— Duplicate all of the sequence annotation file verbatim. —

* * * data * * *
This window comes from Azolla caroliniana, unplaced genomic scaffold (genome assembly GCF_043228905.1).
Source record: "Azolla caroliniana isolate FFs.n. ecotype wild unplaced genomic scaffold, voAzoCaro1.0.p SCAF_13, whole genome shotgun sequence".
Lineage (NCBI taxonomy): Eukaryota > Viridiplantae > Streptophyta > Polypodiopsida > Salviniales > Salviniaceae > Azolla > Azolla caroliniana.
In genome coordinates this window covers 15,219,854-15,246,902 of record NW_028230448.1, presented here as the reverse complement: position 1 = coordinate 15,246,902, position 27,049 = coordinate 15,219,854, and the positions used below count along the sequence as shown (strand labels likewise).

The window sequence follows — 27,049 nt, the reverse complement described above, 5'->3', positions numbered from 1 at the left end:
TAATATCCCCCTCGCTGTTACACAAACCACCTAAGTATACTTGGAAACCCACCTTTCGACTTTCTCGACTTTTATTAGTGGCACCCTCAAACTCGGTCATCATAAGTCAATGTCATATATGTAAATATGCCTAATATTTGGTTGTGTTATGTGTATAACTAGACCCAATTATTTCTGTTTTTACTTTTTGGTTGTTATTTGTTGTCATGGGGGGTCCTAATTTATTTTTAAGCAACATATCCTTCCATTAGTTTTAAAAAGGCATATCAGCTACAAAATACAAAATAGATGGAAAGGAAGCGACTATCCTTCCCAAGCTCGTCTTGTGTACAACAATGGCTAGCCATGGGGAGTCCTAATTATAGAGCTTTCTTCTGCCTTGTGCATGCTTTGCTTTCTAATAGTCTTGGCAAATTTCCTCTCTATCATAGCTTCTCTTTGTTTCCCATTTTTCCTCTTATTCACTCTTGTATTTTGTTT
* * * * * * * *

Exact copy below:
This window comes from Azolla caroliniana, unplaced genomic scaffold (genome assembly GCF_043228905.1).
Source record: "Azolla caroliniana isolate FFs.n. ecotype wild unplaced genomic scaffold, voAzoCaro1.0.p SCAF_13, whole genome shotgun sequence".
Lineage (NCBI taxonomy): Eukaryota > Viridiplantae > Streptophyta > Polypodiopsida > Salviniales > Salviniaceae > Azolla > Azolla caroliniana.
In genome coordinates this window covers 15,219,854-15,246,902 of record NW_028230448.1, presented here as the reverse complement: position 1 = coordinate 15,246,902, position 27,049 = coordinate 15,219,854, and the positions used below count along the sequence as shown (strand labels likewise).

The window sequence follows — 27,049 nt, the reverse complement described above, 5'->3', positions numbered from 1 at the left end:
TAATATCCCCCTCGCTGTTACACAAACCACCTAAGTATACTTGGAAACCCACCTTTCGACTTTCTCGACTTTTATTAGTGGCACCCTCAAACTCGGTCATCATAAGTCAATGTCATATATGTAAATATGCCTAATATTTGGTTGTGTTATGTGTATAACTAGACCCAATTATTTCTGTTTTTACTTTTTGGTTGTTATTTGTTGTCATGGGGGGTCCTAATTTATTTTTAAGCAACATATCCTTCCATTAGTTTTAAAAAGGCATATCAGCTACAAAATACAAAATAGATGGAAAGGAAGCGACTATCCTTCCCAAGCTCGTCTTGTGTACAACAATGGCTAGCCATGGGGAGTCCTAATTATAGAGCTTTCTTCTGCCTTGTGCATGCTTTGCTTTCTAATAGTCTTGGCAAATTTCCTCTCTATCATAGCTTCTCTTTGTTTCCCATTTTTCCTCTTATTCACTCTTGTATTTTGTTT